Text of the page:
One of the most difficult things I have ever done is to sit here, in my little piece of sacred space, to compose this entry for the Handmade-Space blog. I thought my last entry, "When The Fabric Of Life Tears ...", written in memory of my son Shane, was hard. Living here now, I notice a greater reluctance to begin the task of moving past the trauma of that loss to continue on with purpose and grace.
Living here now was difficult when faced with the loss of my son. My heart and mind was full of past memories, both good and bad. I found myself often living in imagined futures, too. There were the imagined futures I would never have with Shane, as well as imagined futures I still hoped to see. My youngest daughter's wedding was in April, so I threw myself into the wedding preparations with a vengeance. Most weddings are extremely stressful, and the stress kept me going most days.
In the space of approximately thirteen weeks I lived through two of the most stressful life events possible - the death of a child and the marriage of my youngest daughter. I felt split between past and future at all times, and it was often a struggle to remain present at all
As the weeks have passed, I have remained cognizant that I could not avoid stepping back into the blogosphere if I really wished to remain on purpose. A large part of my purpose is to reveal some of the ways and means that any ordinary human can use to improve and/or maintain their health and well-being, even midst stressful and challenging events.
I am also deeply aware that the transparency I aim to bring from my sacred Handmade-Space into the global conversation is likely to take me out of my comfort zone. Going public means humbling myself enough to allow others to see my faults and my contradictions, as well as the triumphs of my life. Transparency keeps me accountable! I may not have many readers ... but I remain keenly aware that the readers I DO serve help to keep me honest with myself.
No human escapes stress ... or loss. That is reality. Sooner, or later, when faced with trauma, we each must confront that reality and make a choice. Some choose to remain focused on the past or future, avoiding the reality of the trauma for as long as possible. Learning ways to mitigate the stress and maintain the resiliency needed to recover and get back into the game of living here now motivates me to push past my comfort-zone and share what works for me with all of you.
Of one thing I am certain - I would not have managed to move through the last few months as successfully as I have without employing some of the techniques and methods I have learned about biohacking my life. I am exceedingly grateful to have already been introduced to Dave Asprey's Bulletproof methods that, at least, had my biology moving in the direction of resiliency. I KNOW it has made a huge difference. I have learned a lot already that you will find in future transmissions from these pages, but for now, I will begin with the simplest and easiest of 'hacks' ... and in actuality, the one that got me moving forward on purpose again.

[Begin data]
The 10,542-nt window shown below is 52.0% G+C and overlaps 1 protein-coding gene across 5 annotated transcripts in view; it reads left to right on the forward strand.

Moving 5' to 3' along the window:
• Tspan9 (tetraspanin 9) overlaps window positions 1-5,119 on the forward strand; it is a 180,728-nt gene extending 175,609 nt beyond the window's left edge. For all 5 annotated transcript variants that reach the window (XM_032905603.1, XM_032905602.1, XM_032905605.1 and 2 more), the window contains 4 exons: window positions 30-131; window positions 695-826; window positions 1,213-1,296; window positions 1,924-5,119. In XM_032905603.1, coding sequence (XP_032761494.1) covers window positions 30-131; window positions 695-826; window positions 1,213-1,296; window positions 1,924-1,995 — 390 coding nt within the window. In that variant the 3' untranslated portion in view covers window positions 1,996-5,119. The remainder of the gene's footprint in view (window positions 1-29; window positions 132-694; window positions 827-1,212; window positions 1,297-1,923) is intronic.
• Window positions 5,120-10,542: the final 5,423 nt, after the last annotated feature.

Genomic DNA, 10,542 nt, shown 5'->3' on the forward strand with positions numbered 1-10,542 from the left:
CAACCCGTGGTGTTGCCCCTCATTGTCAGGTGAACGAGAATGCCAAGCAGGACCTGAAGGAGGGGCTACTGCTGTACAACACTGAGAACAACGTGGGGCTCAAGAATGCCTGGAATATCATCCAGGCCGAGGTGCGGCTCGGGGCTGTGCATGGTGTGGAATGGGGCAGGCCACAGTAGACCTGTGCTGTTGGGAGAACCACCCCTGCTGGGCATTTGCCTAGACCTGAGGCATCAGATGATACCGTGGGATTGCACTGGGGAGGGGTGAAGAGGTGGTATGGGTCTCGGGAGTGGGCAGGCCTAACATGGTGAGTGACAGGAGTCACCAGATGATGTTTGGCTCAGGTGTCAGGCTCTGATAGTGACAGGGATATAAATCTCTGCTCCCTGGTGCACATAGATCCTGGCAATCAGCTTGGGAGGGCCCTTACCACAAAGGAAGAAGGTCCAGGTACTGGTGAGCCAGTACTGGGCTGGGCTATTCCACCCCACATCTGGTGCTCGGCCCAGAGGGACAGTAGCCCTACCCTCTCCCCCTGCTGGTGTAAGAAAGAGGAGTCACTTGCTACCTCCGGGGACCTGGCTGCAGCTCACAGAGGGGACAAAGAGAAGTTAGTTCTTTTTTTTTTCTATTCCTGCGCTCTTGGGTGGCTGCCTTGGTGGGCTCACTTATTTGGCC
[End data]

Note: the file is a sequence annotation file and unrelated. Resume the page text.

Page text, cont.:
Until last week, I just didn't quite know how to move forward with the process of grief. Instead, I avoided it altogether. After my daughter's wedding, I knew I SHOULD be doing something, but I had no idea what to do. I knew I was depressed. Tears would rise often, and I would push them back. My heart and mind was full of regrets of things I might have done or said that could have changed the outcome of my son's death. I felt I had failed as a mother. If only I had been a better mother ... or made different choices ... would things have turned out differently?
Intellectually, I wanted to move forward with my new website www.handmade-self.com, and yet I couldn't let go of my grief to write anything that seemed worthy. I noticed I felt guilty, too, when I thought about healing this sadness. Increasingly I sought the solitude of my sacred space and just wanted to be left alone in my sadness, unwilling to let anyone know how unworthy I felt.
What got me moving again??
I listened to the podcast embedded below, and though there are many great gems of wisdom offered by Peter Sage in this interview, one particular statement had me laughing and crying at the same time, and broke open my heart and mind enough to find the courage I needed to move forward.
"All happiness ever can be is a real-time present condition of thinking happy thoughts."
Simple, eh? Not always easy, but worth a try. So I listened to the podcast several times, took some notes, and made a commitment. If I only did one 'hack' this week, it would be this, first and foremost. No holding on to the sadness in an attempt to prove my love. No beating myself up for not being good enough to change the outcome.
So, 'Thank you!', Peter, for your saginess, and to you, Dave, as well, for the timeliness of your contribution (as well as many other awesome gifts of knowledge and power).
I encourage everyone to listen, and remember to think happy thoughts today!
Breathe Deep - Live In Beauty - Stay Bulletproof
the Bulletproof Gwandma
Trades Of Hope